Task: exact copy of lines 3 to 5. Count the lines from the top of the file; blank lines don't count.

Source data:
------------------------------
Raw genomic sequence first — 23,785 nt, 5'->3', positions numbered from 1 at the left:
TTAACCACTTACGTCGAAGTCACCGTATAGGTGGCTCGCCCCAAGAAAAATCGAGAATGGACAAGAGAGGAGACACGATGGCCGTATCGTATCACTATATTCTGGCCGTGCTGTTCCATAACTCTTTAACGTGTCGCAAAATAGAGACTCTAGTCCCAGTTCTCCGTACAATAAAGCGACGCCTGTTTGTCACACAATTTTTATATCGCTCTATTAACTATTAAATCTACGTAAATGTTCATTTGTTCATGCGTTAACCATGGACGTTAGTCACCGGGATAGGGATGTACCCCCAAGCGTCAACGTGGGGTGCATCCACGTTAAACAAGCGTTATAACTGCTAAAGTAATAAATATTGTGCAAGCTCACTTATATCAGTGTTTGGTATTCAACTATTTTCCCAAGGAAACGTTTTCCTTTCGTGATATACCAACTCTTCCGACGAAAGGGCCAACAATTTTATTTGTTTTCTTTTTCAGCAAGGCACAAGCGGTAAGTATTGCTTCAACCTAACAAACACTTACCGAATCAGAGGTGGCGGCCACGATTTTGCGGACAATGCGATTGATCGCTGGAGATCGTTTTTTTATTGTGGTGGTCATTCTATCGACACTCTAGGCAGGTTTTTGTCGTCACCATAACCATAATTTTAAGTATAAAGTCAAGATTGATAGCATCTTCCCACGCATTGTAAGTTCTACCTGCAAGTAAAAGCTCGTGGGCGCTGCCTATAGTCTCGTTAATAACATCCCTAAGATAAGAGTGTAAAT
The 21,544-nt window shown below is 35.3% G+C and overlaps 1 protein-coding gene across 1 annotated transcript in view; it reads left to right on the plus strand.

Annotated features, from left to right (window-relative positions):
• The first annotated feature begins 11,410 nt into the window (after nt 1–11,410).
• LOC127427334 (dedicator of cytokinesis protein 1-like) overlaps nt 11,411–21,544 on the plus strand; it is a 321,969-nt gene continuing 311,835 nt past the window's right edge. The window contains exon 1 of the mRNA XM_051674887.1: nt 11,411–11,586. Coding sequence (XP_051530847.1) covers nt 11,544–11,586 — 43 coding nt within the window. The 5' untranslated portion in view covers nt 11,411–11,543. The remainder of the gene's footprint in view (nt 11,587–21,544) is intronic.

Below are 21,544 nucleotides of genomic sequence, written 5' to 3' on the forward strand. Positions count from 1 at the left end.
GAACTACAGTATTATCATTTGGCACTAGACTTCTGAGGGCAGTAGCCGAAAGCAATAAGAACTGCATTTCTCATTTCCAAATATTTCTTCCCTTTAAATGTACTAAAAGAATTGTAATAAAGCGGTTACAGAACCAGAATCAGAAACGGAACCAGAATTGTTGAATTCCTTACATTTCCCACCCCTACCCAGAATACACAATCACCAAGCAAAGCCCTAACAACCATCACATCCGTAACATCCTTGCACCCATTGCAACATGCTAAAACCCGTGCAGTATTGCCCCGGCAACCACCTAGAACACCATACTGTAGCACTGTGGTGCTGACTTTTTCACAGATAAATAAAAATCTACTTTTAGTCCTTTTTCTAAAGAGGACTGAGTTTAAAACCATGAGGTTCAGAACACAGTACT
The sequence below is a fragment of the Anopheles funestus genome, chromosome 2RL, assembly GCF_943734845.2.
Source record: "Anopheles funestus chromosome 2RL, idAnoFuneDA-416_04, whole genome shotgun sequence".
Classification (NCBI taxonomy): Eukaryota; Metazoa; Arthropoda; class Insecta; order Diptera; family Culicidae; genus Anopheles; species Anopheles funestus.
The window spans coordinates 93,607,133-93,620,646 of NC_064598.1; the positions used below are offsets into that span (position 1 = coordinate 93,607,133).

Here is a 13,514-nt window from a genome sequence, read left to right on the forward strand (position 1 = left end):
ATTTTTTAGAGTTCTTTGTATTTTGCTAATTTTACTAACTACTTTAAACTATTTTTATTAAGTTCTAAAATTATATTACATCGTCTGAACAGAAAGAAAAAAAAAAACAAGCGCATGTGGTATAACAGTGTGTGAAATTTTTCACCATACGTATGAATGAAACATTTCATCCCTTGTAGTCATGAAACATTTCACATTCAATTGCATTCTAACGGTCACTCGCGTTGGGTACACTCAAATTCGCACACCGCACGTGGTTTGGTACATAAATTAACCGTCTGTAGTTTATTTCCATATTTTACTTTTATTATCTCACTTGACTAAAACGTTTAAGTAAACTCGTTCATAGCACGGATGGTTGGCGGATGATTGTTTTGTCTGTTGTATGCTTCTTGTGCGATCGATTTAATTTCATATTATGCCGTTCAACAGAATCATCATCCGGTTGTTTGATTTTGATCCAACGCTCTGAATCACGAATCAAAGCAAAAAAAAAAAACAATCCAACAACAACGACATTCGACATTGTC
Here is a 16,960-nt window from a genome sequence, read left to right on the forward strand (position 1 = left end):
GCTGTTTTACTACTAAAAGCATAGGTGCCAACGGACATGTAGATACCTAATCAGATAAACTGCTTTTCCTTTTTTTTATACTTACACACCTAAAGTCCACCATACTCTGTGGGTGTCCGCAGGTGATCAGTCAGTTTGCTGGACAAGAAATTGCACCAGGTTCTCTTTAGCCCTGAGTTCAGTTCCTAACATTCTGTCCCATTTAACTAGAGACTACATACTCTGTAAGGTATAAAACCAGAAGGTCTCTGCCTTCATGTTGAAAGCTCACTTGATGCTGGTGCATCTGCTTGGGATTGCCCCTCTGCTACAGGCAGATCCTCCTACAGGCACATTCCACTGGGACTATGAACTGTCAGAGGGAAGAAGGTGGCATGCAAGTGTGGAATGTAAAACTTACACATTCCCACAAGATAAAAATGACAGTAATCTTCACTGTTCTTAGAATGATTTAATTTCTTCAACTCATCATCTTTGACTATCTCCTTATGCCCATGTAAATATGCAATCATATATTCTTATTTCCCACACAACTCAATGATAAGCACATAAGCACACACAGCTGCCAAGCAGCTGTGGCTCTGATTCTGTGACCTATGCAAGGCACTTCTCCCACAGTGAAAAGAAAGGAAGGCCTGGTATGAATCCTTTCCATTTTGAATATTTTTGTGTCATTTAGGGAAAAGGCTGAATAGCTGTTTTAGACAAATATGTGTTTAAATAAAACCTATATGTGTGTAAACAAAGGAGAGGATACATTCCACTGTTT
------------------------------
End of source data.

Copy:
The 21,544-nt window shown below is 35.3% G+C and overlaps 1 protein-coding gene across 1 annotated transcript in view; it reads left to right on the plus strand.

Annotated features, from left to right (window-relative positions):
• The first annotated feature begins 11,410 nt into the window (after nt 1–11,410).